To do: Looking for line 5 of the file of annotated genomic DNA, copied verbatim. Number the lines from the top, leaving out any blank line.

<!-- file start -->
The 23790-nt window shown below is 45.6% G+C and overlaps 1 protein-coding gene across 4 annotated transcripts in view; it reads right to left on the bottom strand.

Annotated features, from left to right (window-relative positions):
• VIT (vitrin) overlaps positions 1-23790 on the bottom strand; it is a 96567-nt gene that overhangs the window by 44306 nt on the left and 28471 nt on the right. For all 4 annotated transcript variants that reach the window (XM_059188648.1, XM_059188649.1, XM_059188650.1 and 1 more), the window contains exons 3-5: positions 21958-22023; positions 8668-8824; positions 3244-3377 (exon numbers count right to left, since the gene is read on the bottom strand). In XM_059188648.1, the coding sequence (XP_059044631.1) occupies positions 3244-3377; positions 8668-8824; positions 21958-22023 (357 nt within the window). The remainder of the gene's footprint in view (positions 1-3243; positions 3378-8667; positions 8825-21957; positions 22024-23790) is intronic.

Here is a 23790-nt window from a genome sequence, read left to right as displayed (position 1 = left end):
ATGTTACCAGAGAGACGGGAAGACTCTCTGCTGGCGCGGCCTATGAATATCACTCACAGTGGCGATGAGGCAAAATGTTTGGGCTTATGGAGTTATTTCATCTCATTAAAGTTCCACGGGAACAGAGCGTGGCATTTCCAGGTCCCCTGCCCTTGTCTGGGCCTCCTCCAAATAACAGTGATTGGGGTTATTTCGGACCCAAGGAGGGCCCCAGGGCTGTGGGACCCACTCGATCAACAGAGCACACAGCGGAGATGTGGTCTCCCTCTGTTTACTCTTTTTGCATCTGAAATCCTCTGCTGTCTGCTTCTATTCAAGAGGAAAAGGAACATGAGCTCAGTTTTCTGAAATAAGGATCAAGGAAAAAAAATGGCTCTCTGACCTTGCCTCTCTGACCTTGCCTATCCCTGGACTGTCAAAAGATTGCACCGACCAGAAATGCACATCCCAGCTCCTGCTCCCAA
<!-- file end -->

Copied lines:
ATGTTACCAGAGAGACGGGAAGACTCTCTGCTGGCGCGGCCTATGAATATCACTCACAGTGGCGATGAGGCAAAATGTTTGGGCTTATGGAGTTATTTCATCTCATTAAAGTTCCACGGGAACAGAGCGTGGCATTTCCAGGTCCCCTGCCCTTGTCTGGGCCTCCTCCAAATAACAGTGATTGGGGTTATTTCGGACCCAAGGAGGGCCCCAGGGCTGTGGGACCCACTCGATCAACAGAGCACACAGCGGAGATGTGGTCTCCCTCTGTTTACTCTTTTTGCATCTGAAATCCTCTGCTGTCTGCTTCTATTCAAGAGGAAAAGGAACATGAGCTCAGTTTTCTGAAATAAGGATCAAGGAAAAAAAATGGCTCTCTGACCTTGCCTCTCTGACCTTGCCTATCCCTGGACTGTCAAAAGATTGCACCGACCAGAAATGCACATCCCAGCTCCTGCTCCCAA